The blockquote element is a mechanism for marking up a block of text quoted from a person or another document or source. It may be just a few lines, or it may contain several paragraphs (which you’d mark up using nested p elements).

The W3C recommendation states that web page authors should not type quotation marks in the text when they’re using blockquote—we can leave it to the style sheets to take care of this element of presentation (just as it should be when the q element is used for short, inline quotations). In practice, though, many authors do choose to include quote marks, as browser support for automatically inserting the language-appropriate quotation marks is extremely poor.

By default, most browsers’ basic built-in style sheets render blockquote content with left and right indentations, as shown in the below image. As a consequence, many people learned to use blockquote to indent the text as a way to draw attention to a paragraph or section of a page. Of course, this is bad practice—it’s simply the wrong markup for the job. Only use blockquote if you’re actually quoting a source; to visually indent a block of text that’s not a quotation, use CSS (margin-left, or any other style property you care to choose).

Note that XHTML allows the blockquote element to contain only other block-level elements (script element is also allowed).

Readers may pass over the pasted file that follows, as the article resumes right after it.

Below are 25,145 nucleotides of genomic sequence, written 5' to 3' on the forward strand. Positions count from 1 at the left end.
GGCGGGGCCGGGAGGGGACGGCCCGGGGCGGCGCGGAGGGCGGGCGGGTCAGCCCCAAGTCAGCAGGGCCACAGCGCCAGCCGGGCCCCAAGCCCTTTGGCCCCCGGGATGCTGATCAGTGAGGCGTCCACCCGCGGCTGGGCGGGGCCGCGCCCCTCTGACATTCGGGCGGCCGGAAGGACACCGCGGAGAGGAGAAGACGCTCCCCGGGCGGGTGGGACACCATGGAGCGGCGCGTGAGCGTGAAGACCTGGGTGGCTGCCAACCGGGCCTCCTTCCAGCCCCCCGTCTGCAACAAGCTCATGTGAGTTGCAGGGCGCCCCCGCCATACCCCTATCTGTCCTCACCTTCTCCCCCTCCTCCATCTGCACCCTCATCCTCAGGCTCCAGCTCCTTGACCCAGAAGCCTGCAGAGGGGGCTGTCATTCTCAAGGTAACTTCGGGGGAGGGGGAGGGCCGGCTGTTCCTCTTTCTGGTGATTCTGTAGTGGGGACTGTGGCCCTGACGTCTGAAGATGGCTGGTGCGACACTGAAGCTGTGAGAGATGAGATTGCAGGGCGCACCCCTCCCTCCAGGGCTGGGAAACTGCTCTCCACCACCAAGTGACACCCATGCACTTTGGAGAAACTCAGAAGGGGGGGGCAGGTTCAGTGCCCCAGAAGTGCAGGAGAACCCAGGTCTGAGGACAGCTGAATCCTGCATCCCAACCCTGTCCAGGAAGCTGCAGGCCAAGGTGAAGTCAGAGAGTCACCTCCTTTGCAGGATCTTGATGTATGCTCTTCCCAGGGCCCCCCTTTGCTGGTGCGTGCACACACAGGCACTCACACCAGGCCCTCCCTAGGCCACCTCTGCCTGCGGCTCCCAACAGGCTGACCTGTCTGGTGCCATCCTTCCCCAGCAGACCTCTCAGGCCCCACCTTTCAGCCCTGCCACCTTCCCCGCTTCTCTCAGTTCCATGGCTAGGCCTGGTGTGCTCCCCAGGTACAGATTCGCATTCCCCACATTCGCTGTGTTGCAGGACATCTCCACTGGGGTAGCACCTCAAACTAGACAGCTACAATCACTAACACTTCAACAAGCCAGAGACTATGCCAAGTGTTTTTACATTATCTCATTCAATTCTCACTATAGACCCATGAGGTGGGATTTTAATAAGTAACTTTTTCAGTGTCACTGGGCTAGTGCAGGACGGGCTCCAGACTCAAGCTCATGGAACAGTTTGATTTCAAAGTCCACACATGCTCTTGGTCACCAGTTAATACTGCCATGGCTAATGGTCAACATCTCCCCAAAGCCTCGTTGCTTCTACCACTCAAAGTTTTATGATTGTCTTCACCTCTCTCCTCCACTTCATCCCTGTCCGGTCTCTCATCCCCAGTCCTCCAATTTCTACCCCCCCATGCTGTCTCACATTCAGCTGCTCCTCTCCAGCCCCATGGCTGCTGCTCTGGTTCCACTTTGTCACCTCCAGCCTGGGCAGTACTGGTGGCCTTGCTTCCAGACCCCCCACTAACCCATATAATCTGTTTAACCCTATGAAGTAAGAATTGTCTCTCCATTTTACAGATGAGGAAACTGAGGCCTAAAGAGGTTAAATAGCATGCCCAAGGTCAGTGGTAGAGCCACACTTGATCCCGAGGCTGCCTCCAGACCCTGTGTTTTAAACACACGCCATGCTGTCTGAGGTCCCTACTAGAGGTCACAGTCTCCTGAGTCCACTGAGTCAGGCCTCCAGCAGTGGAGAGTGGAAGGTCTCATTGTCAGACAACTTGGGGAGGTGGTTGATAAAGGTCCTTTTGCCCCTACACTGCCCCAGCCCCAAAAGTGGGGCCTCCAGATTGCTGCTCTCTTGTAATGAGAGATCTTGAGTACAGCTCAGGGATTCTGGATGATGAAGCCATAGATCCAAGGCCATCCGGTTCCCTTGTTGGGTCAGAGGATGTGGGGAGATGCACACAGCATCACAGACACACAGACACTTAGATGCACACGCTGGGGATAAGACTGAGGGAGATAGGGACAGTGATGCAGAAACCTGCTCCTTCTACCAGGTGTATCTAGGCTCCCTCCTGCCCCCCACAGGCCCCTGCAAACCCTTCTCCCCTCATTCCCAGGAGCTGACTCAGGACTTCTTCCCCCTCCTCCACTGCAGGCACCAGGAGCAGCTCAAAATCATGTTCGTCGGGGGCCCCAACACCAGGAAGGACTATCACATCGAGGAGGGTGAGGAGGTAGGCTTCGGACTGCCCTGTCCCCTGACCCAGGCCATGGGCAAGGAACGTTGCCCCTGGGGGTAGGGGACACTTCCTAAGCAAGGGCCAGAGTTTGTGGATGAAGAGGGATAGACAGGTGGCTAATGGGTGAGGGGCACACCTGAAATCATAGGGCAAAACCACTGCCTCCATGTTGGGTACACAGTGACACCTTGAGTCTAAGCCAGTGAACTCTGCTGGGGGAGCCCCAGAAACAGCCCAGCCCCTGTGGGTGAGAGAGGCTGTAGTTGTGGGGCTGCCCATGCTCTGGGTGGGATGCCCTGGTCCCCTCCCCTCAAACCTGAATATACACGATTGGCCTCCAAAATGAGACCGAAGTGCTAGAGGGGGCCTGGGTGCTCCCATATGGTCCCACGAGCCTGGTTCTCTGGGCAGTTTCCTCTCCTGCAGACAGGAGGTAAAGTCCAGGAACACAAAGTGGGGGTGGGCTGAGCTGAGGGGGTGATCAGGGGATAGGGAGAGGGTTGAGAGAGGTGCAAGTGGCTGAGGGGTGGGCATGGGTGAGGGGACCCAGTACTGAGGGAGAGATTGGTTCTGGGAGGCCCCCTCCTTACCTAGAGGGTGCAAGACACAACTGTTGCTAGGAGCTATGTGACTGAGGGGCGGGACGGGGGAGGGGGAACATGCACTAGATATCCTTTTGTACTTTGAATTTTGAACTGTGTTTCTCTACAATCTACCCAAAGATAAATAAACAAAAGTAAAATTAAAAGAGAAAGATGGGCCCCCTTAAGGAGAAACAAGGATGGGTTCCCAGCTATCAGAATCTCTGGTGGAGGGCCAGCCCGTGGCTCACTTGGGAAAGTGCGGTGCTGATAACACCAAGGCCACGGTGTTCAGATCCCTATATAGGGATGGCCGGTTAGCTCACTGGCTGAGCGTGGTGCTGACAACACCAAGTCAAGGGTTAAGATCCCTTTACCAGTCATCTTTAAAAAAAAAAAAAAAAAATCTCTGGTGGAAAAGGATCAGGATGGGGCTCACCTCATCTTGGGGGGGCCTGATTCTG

A blockquote between two normal paragraphs (note indentation)

A blockquote between two normal paragraphs (note indentation)


The example below is a quote from an as yet unidentified source who despairs about the stupidity of stock photography:

<blockquote> <p>It's missing alt text, so it's difficult to determine what it's supposed to mean. Presumably "oooh, there's been a global ecological catastrophe and we’ve got the last four leaves in the world and we've patented the DNA". Or they're rubbing ganja leaves together to extract the resin, but are too stupid to recognise Marijuana so are trying it with willow or silver birch.</p>

Use This For …

This element is used to mark up one or more paragraphs, which may themselves contain other inline elements (for example, strong, em or a elements).


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